Indira Gandhi

Defying Sanjay Gandhi: A Civil Servant Remembers the Emergency

Anand Sarup
Anand Sarup

Born in Lahore on 5th January, 1930, to Savitri Devi and Shanti Sarup and brought up in an open environment, without any mental conditioning by a denominational commitment. He imbibed a deep commitment to democracy and freedom because his family participated actively in the freedom struggle. In 1947, together with his family, he went through the trauma of losing all, and then participating in rebuilding a new status and identity. He Joined the IAS in 1954 and retired in 1988 as Education Secretary, Government of India. Later, he became Chairman, National Book Trust. Also co-authored, with Sulabha Brahme, Planning for the Millions.

When Prime Minister Indira Gandhi declared an Internal Emergency - which came to be known as just ‘the Emergency' - on June 26, 1975, I was a senior Indian Administrative Service (IAS) officer in Uttar Pradesh (UP).

I was Secretary of the Transport, Public Works, Tourism and Estate Departments. Many people, including me, did not believe that there were legitimate grounds to declare an Emergency. Instead, I believed then - as I do now - that the real reason was that the Emergency declaration gave Mrs. Indira Gandhi a way to avoid being forced to step down after her 1975 election to Parliament had been declared invalid by Justice Jag Mohan Lal Sinha of the Allahabad High Court on the ground that she had used corrupt practices during her election campaign.

A Morning with Indira Gandhi

T.S. Nagarajan

T.S. Nagarajan (b.1932) is a noted photojournalist whose works have been exhibited and published widely in India and abroad. After a stint with the Government of India as Director of the Photo Division in the Ministry of Information, for well over a decade Nagarajan devoted his life to photographing interiors of century-old homes in India, a self-funded project. This foray into what constitutes the Indianness of homes is, perhaps, his major work as a photojournalist.

Editor's note: This story is reproduced, with permission, from Mr. Nagarajan's not-for-sale book of his memories, A Pearl of Water on a Lotus Leaf &amp\; Other Memories, 2010.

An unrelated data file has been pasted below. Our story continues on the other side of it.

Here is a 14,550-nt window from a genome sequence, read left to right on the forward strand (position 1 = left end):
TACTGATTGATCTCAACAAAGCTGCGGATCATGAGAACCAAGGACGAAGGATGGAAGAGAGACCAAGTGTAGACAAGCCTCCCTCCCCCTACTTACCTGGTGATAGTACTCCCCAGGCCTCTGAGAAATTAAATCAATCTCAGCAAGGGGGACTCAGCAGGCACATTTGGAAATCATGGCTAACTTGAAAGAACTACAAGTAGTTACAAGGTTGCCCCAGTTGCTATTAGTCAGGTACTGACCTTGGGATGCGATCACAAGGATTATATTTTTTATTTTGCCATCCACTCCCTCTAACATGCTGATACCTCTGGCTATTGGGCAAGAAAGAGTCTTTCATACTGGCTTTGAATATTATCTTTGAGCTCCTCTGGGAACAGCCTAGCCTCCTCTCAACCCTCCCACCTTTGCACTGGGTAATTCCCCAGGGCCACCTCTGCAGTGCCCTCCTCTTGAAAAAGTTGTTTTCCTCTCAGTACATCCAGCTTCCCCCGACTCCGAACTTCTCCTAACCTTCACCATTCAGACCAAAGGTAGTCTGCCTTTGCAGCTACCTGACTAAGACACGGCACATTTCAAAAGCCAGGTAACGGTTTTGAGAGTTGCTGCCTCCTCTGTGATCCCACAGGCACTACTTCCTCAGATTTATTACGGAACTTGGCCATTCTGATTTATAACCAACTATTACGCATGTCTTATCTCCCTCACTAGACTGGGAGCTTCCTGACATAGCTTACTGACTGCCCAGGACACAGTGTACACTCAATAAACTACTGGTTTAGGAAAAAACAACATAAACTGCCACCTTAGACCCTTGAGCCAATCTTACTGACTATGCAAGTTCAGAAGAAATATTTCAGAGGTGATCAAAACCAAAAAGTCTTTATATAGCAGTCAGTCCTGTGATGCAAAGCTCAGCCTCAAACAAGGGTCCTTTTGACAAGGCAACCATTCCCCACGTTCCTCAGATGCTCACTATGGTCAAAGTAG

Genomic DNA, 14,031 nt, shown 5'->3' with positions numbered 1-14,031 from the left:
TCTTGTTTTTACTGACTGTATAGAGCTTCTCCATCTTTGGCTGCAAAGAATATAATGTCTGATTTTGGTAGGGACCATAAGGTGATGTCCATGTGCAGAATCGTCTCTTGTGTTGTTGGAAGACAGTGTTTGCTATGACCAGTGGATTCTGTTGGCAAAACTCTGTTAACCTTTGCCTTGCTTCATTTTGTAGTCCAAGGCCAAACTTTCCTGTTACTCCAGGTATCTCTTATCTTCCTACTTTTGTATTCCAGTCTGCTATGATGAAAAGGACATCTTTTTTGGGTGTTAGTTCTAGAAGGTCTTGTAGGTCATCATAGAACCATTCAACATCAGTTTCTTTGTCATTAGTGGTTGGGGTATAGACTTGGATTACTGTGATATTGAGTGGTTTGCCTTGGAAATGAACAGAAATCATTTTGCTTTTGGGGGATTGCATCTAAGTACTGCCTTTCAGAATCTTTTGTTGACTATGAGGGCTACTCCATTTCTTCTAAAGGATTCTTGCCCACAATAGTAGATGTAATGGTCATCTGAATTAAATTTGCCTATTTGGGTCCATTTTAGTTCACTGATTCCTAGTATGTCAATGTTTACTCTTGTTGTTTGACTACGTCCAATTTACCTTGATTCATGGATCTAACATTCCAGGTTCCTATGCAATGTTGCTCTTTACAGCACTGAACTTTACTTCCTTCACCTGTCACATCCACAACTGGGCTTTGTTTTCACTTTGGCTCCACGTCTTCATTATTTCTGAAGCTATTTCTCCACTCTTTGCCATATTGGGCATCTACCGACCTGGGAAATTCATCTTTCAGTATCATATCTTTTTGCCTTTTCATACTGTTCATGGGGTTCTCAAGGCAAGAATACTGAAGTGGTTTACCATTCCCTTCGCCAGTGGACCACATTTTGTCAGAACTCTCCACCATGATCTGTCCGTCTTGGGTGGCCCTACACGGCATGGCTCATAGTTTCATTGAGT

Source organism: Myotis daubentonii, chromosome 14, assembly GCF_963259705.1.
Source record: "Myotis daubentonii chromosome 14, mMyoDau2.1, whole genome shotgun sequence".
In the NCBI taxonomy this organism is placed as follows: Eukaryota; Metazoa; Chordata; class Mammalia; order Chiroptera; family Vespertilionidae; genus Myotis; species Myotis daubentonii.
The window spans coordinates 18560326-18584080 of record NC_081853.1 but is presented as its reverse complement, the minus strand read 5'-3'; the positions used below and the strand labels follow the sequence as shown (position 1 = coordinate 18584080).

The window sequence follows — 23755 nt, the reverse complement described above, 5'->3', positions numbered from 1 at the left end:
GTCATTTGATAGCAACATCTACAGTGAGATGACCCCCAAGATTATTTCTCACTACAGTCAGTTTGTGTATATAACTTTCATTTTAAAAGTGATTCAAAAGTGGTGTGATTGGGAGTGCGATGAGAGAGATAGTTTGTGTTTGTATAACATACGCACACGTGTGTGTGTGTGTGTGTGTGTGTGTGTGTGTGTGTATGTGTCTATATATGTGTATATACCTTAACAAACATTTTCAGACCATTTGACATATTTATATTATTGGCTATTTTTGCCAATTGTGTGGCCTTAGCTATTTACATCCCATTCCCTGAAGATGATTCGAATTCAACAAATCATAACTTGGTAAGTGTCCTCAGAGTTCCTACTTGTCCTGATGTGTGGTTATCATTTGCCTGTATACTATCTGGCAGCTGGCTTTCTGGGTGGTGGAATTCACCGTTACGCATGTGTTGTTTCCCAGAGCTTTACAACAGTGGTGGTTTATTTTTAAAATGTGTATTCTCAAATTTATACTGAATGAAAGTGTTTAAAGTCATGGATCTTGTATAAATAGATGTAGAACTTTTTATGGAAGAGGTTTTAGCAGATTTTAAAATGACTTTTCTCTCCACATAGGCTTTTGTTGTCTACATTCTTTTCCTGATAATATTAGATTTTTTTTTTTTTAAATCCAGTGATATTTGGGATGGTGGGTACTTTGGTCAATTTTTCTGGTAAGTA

As a photojournalist, I have tried to keep myself away from politicians though I have a perfunctory interest in politics. I like some politicians, especially of the comical kind for their entertainment value - only from a distance.

I know the world of politicians interests journalists and photographers. But it is a world from which I have managed to keep my camera away.

A meeting with Prime Minister Nehru

Reginald Masssey
Reginald Massey

Reginald was born in Lahore before Partition. He writes books on various subjects pertaining to South Asia. A former London journalist, he now lives in Mid Wales with his actor wife Jamila. His latest book is INDIA: Definitions and Clarifications (Hansib, London). A member of the Society of Authors, he is a Fellow of the Royal Society of Arts.

Editor's note: This story is an expanded version of an excerpt from the author's book Azaadi!: stories and histories of the Indian subcontinent after Independence, Abhinav, Delhi 2005. It is reproduced here with the author's permission.

At the time of India’s Independence, my father, J. M. Massey, was in the Royal Indian Air Force, stationed at Lahore.

He opted to join India and the Indian Air Force, and we moved to Delhi. In 1948, he did some highly sensitive intelligence work, whose nature I cannot reveal.